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A deciduous tree 20 to 50 ft high, with an open, spreading head of branches, and a trunk 1 to 11⁄2 ft in diameter. Leaves the largest of all magnolias, measuring 15 to 25 in., sometimes 3 ft in length, and from 7 to 12 in. wide, oblong-obovate, widest above the middle, bluntish at the apex, broadly heart-shaped or auriculate at the base, bright green and glabrous above, silvery grey and downy beneath. Flowers on leafy shoots 8 to 10, sometimes 14 in. across, fragrant; petals six, dull creamy white, fleshy, 5 to 7 in. long, half as wide. Fruits roundish, egg-shaped, rose-coloured, 3 in. long. Bot. Mag., t. 2189.
Native of the south-eastern United States, where it is rare, and only occurs in small isolated stations. It was discovered by the elder Michaux in 1759 in the mountains of S. Carolina; introduced to Europe in 1800. In foliage this is the most remarkable of magnolias; and is indeed one of the most interesting of the world’s trees; but it is, unfortunately, spring tender in a young state. That it will withstand severer frosts than any we experience is shown by two healthy trees growing in front of the museum of the Arnold Arboretum, Boston, USA. The most famous specimen in England was at Claremont, near Esher, a healthy tree which, in 1912, was 40 ft high, its trunk 3 ft in girth. This no longer exists.
The largest specimens recorded recently are: Savill Gardens, Windsor Great Park, 30 × 11⁄2 ft, (1967); Exbury, Hants, 30 × 21⁄4 ft (1968); Bodnant, Denbigh, 20 × 2 ft (1966). There are also examples about 25 ft high at Tittenhurst Park, Berks, and Nymans, Sussex.
specimens: Savill Garden, Windsor Great Park, 40 × 21⁄4 ft (1984); Nymans, Sussex, 30 × 2 ft (1977); Sheffield Park, Sussex, 36 × 13⁄4 ft (1984); Killerton, Devon, 59 × 31⁄4 ft (1983); Holker Park, Cumb., 30 × 21⁄4 ft (1983); Bodnant, Gwyn., 30 × 21⁄2 ft (1974).
[M. ashei]. – This now ranks as a subspecies of M. macrophylla – subsp. ashei (Weatherby) Spongberg.
† M. dealbata Zucc. – A rare native of Mexico, in the cloud-forests of Oaxaca and Veracruz, north to Hidalgo, very closely allied to M. macrophylla. Plants of this species have been raised by James Russell at Castle Howard, Yorkshire, from seed which he collected in Veracruz in 1983. He first saw it growing in the Jalapa area near the village of Coyopola around 4,800 ft altitude, in the company of oaks, liquidambar and Clethra xalapensis, and collected six seeds. He later saw about 100 trees, only four of them fruiting, of upright, almost fastigiate habit, to about 60 ft high; leaves 12-15 in. long, 7-8 in. wide, deciduous, fresh green above, silvery green beneath (field-notes, under JR 413).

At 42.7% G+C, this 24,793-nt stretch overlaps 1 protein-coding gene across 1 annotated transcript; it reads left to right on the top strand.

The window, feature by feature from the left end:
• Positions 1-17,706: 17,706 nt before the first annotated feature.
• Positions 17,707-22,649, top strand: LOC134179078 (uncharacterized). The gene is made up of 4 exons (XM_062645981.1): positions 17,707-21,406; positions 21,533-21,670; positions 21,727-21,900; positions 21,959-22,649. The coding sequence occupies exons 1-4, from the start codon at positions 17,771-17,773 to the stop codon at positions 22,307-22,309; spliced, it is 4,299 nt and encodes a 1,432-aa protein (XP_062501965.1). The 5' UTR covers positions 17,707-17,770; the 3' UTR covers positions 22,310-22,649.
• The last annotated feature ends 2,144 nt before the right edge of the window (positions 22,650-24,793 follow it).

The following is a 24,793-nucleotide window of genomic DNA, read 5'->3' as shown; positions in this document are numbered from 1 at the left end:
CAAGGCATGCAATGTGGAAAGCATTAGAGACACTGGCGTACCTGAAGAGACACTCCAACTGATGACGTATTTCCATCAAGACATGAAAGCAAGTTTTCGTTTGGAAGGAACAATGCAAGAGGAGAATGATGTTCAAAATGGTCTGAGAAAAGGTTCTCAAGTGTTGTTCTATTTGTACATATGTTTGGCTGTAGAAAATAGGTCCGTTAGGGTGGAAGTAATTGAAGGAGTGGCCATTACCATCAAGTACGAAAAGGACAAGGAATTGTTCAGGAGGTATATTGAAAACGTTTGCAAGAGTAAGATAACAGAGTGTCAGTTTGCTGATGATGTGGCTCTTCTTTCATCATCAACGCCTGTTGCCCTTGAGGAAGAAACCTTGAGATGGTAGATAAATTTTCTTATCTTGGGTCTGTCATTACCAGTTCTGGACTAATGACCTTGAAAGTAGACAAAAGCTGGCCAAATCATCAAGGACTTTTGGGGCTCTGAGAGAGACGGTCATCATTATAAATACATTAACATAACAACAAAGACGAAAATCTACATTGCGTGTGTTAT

Magnolia macrophylla var. macrophylla and var. ashei were described by Bean (B657) and Krüssmann (K267, K272).
Magnolia dealbata Zucc.
Var. dealbata differs from typical M. macrophylla in that the mature carpels are oblong rather than ovoid or globose. It differs from var. ashei in that its fruits are 8–15 cm long (vs. 4–5 cm) and have >70 carpels (vs. <50). In addition, the ranges of the three do not overlap. Tobe 1998. Distribution MEXICO: Hidalgo, Oaxaca, Veracruz. Habitat Cloud forest between 600 and 1600 m asl. USDA Hardiness Zone 9. Conservation status Endangered, due to habitat loss, wood extraction and poor reproductive success. Illustration NT478, NT498. Cross-reference S326. Taxonomic note The Magnolia Society recognises this taxon as a variety of M. macrophylla, together with var. ashei (Weath.) D.L. Johnson (Figlar 2005a). Tobe (1998) proposed recognising both at subspecies level (subsp. ashei (Weath.) Spongberg, subsp. dealbata (Zucc.) J.D. Tobe).
The splendid big leaves and creamy flowers of typical Magnolia macrophylla are also found in its var. dealbata, which has the additional advantages of being easier to grow and quicker to come into flower than its more northerly counterpart. It has therefore been recommended for gardens – in Cornwall at least (Hudson 2004), although it seems probable that the same qualities will be demonstrated in other localities as well. The physical differences between the varieties are slight, however, and it is not always easy to distinguish them on morphological characters alone (N. Macer, pers. comm. 2007). The leaves of var. dealbata are slightly more succulent than those of var. macrophylla and are somewhat glaucous below; they also persist on the trees longer in the autumn, especially where the climate is mild (S. Hogan, pers. comm. 2007). A grove of trees approaching 10 m tall at Berkeley, from a collection made by G. Pattison in 1985, only lose their leaves in colder weather, and have survived a freeze of –10.5 °C there (S. Hogan, pers. comm. 2007). There are some fine trees in the United Kingdom as well, most notably the 13 m champion planted in 1980 at Chyverton, Cornwall, and a 7 m tree at Caerhays Castle (TROBI), but it does require a sheltered and relatively calm situation, as wind can severely damage the very large leaves. It is said, however, that the leaves of var. dealbata have stouter petioles and are more wind-resistant than those of var. macrophylla (M. Robinson, pers. comm. 2008). A 5.2 m (2008) plant at the Hillier Gardens was grown from seed collected by Harold Hillier in 1979. The older trees mentioned above must derive from this introduction or a gathering of six seeds by James Russell in 1983 (JR 413).